Category Archives: Periodicals

BSTA: Michael Mulcahy

Ari – I’m super excited for us to do this Michael. Thanks so much for speaking with me today.

Michael – This is tough because I feel like in general I’m a pretty private person, especially with this history and timeline. I don’t think, besides my spouse, there’s a single person I’ve ever talked my timeline over with because it just never seems relevant to my interaction with another person. You know what I mean? The whole, “hey, listen to me!” To me it’s a difficult process but we’ll get through this and hopefully it doesn’t feel like I’m talking too much.

Ari – I don’t really plan out these so we’ll just start with an introduction and let the conversation go organically. First I like to do a brief synopsis though – maybe some information about Marigold, where you started out, and anything else you’d like to include.

Michael – I’ve been piercing for twenty-six years- that has been a long pathway. I currently own Marigold with my wife Jessica, who pierces and tattoos. We have additional tattooers who are there as well as a nurse who does microblading. I’m there sometimes for certain piercings. I do all the genital piercings, the septum piercings, surface work, and anything in relation to difficult anatomy. Other than those few times throughout the week, I’m not there like on a scheduled basis – it’s really appointment only. I’m in school full-time and work other jobs besides Marigold, so I’m busy. I’m in school for biochemistry at Norwich University – which is actually the oldest military college in the United States – It’s the birthplace of ROTC. It’s an interesting environment to be in as a civilian. But as we talk about this timeline, I did sort of leave piercing for a while and do other stuff (while still piercing) including the military and a deployment to Afghanistan. It’s been a convoluted path! I work as a critical care paramedic for a level one trauma center teaching hospital. We live in Montpelier, Vermont – a tiny little town in beautiful Vermont, and it’s great to be in a little town with this shop we’ve created. We love it, it feels perfect, and it’s been twenty-six years between starting and now – it’s like a lifetime.

Ari – Seriously. That’s like twice the average career for a piercer. Continue reading

Small Town Shaman, Big City Pornstar

The 80’s were an interesting time for piercing. PFIQ was going out to more readers than ever, the Gauntlet was growing busier, and piercing was reaching a larger audience every day. Countercultures in general were coming together, sharing ideas, spaces, and people. Being weird and different was becoming welcomed. In the spring of 1982, two wonderful icons of their respected subcultures were getting ready to meet for the first time. After about a year of communication, letters and chats, the sweet, shamanistic Fakir Musafar and the avid, sexy Annie Sprinkle met. They spent a whirlwind week together in New York, one of Fakir’s first times in Manhattan. The midwest shaman got a warm welcome, with pedestrians and cabbies complimenting his septum jewelry (worn on behest of Annie, who found it handsome as could be). The two were determined to turn the city on its head, and they both found great joy showing off at parties and events as Annie lead Fakir about by hooks in his deep chest piercings, or stuck her entire finger through his nipples. They were the talk of the town, answering everyones questions about “if that hurt”. Even Annie went out and about bottomless, ready to show off the fresh addition to her labia. They hosted piercing parties, Fakir adding golden rings to a myriad of members of New York’s various social scenes.  Continue reading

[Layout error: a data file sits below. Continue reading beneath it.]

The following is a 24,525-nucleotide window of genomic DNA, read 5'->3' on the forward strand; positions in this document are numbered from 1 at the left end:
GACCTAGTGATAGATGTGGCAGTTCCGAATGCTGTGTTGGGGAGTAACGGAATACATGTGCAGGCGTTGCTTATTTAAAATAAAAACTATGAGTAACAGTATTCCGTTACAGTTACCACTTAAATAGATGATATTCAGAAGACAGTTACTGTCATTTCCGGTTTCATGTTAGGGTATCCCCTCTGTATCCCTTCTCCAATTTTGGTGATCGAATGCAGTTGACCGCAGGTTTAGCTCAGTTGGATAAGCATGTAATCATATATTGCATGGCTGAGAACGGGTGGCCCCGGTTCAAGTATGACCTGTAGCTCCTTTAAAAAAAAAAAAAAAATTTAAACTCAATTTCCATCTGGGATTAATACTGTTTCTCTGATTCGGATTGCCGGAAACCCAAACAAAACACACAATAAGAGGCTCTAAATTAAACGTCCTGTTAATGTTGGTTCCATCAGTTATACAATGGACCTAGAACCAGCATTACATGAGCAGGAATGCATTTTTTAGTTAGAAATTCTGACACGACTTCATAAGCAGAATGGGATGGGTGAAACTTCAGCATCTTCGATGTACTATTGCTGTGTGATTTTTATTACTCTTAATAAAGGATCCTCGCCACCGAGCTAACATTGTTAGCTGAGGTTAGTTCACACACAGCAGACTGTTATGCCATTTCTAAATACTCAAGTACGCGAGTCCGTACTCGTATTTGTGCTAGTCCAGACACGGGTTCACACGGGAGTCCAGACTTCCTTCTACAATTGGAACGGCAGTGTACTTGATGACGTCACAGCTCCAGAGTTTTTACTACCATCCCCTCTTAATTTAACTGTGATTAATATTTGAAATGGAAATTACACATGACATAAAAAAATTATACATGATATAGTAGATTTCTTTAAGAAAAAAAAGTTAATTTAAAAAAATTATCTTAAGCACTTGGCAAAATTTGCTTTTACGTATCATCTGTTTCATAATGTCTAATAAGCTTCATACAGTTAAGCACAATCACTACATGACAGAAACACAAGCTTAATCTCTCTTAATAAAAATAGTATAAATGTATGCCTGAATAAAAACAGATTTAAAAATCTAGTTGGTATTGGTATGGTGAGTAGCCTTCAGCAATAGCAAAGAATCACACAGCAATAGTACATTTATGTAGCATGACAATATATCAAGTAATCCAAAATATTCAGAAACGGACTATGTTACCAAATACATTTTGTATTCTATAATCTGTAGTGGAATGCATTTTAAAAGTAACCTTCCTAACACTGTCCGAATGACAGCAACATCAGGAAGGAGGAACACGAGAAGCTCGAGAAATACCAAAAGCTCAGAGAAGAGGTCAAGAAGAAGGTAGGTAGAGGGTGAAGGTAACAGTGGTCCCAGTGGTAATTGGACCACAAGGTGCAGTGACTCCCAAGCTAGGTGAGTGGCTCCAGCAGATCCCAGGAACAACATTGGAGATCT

Annie Sprinkle’s HERSTORY of Body Piercing, May 2019

Annie Sprinkle’s photo documentation of communities that weren’t paid attention to by the mainstream media – most notably the 42nd Street scene of the 1970s, the world of adult cinema, and the early western body piercing revival – falls very much in line with my view that subcultures should be documented internally; that participants are best suited to chronicle their own movements w/o the academic gaze.

At the 2019 Association of Professional Piercers Conference and Expo, Annie, joined by her long time friend and collaborator Veronica Vera, presented a class on her Herstory of Body Piercing and it’s intersection with early luminaries Fakir Musafar, Charles Gatewood, and Spider Webb.Annie and Veronica were as charming as could be despite the blissfully raw content they were presenting; in a class given by Jim Ward earlier that day it was pointed out that the piercing world has evolved into something that Jim (piercing as a sexual exploration) and Fakir (piercing as a spiritual conduit) could have never imagined, so Annie’s Herstory and it’s sex positive bent was a welcome return to the roots of piercing to the longer tenured piercers in attendance.Unfortunately I was only able to film for a few minutes, but I hope it’s enough to give you folks an insight into when piercing was a much different (and I’m biased in saying so) and more fun pursuit of fringe players.